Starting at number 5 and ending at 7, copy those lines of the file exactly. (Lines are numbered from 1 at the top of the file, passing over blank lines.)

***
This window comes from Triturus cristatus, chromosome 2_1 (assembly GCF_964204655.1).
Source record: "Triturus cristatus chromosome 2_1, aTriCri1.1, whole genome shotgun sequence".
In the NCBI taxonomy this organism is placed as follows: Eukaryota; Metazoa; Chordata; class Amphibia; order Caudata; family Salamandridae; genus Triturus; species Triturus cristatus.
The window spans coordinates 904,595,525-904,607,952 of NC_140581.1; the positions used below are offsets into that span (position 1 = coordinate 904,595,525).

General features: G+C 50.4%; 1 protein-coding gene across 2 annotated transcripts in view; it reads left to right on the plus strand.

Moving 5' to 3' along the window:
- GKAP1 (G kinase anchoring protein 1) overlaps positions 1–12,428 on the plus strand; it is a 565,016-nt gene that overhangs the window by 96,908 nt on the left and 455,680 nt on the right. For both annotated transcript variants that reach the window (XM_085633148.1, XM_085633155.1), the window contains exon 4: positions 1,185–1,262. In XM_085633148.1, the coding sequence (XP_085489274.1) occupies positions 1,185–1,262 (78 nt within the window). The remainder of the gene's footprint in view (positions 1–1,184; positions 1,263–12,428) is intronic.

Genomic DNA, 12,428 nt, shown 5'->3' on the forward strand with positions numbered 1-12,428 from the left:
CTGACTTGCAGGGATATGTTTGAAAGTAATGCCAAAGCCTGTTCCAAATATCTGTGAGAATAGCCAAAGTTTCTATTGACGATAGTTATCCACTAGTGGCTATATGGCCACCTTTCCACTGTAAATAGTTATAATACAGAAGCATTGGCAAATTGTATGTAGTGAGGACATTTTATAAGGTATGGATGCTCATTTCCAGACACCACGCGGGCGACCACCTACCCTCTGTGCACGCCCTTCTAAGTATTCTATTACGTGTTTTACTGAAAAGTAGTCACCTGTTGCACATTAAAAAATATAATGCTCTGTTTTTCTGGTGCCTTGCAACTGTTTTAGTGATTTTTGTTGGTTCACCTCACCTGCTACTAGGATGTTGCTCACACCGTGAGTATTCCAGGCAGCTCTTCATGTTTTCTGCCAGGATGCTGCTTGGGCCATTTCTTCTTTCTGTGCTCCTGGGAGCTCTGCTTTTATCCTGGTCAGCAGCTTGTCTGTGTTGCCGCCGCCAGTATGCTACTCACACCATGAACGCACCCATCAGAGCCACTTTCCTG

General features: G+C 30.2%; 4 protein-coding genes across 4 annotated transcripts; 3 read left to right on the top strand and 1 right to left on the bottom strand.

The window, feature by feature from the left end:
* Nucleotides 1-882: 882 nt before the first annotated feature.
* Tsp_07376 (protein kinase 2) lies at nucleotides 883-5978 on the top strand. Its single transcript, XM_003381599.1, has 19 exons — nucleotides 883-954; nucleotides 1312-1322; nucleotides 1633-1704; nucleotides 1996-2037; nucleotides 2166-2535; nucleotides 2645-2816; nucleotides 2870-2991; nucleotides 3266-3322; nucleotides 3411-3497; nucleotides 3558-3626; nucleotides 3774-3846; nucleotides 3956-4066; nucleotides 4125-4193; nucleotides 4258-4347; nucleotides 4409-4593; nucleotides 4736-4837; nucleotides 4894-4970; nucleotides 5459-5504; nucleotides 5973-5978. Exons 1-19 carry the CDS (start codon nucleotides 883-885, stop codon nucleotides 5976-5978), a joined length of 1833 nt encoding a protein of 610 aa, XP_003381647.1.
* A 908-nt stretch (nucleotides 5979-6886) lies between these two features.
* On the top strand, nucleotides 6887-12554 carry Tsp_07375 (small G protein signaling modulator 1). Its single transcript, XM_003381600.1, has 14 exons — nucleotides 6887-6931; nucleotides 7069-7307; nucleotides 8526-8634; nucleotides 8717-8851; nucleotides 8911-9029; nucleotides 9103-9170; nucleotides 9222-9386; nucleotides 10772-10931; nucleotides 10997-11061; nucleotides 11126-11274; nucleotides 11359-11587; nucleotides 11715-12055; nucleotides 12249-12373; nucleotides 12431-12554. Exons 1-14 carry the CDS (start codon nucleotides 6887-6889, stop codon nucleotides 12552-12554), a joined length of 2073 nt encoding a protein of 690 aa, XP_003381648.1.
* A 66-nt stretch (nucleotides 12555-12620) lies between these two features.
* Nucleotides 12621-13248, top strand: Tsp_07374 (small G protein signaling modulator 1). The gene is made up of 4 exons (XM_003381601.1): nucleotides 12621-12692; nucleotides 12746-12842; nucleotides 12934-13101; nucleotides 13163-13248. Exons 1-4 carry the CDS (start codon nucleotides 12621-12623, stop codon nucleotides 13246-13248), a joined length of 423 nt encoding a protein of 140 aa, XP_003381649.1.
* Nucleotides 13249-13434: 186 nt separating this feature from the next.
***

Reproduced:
General features: G+C 50.4%; 1 protein-coding gene across 2 annotated transcripts in view; it reads left to right on the plus strand.

Moving 5' to 3' along the window:
- GKAP1 (G kinase anchoring protein 1) overlaps positions 1–12,428 on the plus strand; it is a 565,016-nt gene that overhangs the window by 96,908 nt on the left and 455,680 nt on the right. For both annotated transcript variants that reach the window (XM_085633148.1, XM_085633155.1), the window contains exon 4: positions 1,185–1,262. In XM_085633148.1, the coding sequence (XP_085489274.1) occupies positions 1,185–1,262 (78 nt within the window). The remainder of the gene's footprint in view (positions 1–1,184; positions 1,263–12,428) is intronic.